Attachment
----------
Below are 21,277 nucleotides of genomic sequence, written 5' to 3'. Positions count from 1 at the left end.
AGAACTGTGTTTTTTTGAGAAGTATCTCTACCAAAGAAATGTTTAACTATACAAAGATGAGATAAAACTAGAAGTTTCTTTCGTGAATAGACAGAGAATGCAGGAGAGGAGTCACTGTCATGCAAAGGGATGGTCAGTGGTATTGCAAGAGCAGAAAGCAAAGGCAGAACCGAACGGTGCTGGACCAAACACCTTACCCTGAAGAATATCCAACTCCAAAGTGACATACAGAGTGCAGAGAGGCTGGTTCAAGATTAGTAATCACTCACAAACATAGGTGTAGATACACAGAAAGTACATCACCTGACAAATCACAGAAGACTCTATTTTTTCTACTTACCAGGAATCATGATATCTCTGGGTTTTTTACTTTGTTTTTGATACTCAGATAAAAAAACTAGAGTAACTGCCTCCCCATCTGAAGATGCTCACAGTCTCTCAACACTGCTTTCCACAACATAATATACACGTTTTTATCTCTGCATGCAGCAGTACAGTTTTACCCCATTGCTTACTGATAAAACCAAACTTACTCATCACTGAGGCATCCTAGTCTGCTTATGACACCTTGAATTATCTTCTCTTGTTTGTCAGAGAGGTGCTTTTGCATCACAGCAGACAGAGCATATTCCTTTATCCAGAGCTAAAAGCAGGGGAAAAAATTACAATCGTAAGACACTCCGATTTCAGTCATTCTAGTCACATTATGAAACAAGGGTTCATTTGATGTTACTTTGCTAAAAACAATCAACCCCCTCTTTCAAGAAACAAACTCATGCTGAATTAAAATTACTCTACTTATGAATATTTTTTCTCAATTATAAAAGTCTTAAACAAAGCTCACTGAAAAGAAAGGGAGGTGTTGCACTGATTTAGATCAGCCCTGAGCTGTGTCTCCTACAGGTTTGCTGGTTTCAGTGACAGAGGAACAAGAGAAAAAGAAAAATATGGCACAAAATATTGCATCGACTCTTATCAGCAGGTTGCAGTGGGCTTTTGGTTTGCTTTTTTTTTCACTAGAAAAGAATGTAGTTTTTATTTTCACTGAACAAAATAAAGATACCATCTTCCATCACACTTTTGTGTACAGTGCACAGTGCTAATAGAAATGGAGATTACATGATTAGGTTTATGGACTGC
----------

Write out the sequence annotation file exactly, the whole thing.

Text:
Below are 21,277 nucleotides of genomic sequence, written 5' to 3'. Positions count from 1 at the left end.
AGAACTGTGTTTTTTTGAGAAGTATCTCTACCAAAGAAATGTTTAACTATACAAAGATGAGATAAAACTAGAAGTTTCTTTCGTGAATAGACAGAGAATGCAGGAGAGGAGTCACTGTCATGCAAAGGGATGGTCAGTGGTATTGCAAGAGCAGAAAGCAAAGGCAGAACCGAACGGTGCTGGACCAAACACCTTACCCTGAAGAATATCCAACTCCAAAGTGACATACAGAGTGCAGAGAGGCTGGTTCAAGATTAGTAATCACTCACAAACATAGGTGTAGATACACAGAAAGTACATCACCTGACAAATCACAGAAGACTCTATTTTTTCTACTTACCAGGAATCATGATATCTCTGGGTTTTTTACTTTGTTTTTGATACTCAGATAAAAAAACTAGAGTAACTGCCTCCCCATCTGAAGATGCTCACAGTCTCTCAACACTGCTTTCCACAACATAATATACACGTTTTTATCTCTGCATGCAGCAGTACAGTTTTACCCCATTGCTTACTGATAAAACCAAACTTACTCATCACTGAGGCATCCTAGTCTGCTTATGACACCTTGAATTATCTTCTCTTGTTTGTCAGAGAGGTGCTTTTGCATCACAGCAGACAGAGCATATTCCTTTATCCAGAGCTAAAAGCAGGGGAAAAAATTACAATCGTAAGACACTCCGATTTCAGTCATTCTAGTCACATTATGAAACAAGGGTTCATTTGATGTTACTTTGCTAAAAACAATCAACCCCCTCTTTCAAGAAACAAACTCATGCTGAATTAAAATTACTCTACTTATGAATATTTTTTCTCAATTATAAAAGTCTTAAACAAAGCTCACTGAAAAGAAAGGGAGGTGTTGCACTGATTTAGATCAGCCCTGAGCTGTGTCTCCTACAGGTTTGCTGGTTTCAGTGACAGAGGAACAAGAGAAAAAGAAAAATATGGCACAAAATATTGCATCGACTCTTATCAGCAGGTTGCAGTGGGCTTTTGGTTTGCTTTTTTTTTCACTAGAAAAGAATGTAGTTTTTATTTTCACTGAACAAAATAAAGATACCATCTTCCATCACACTTTTGTGTACAGTGCACAGTGCTAATAGAAATGGAGATTACATGATTAGGTTTATGGACTGC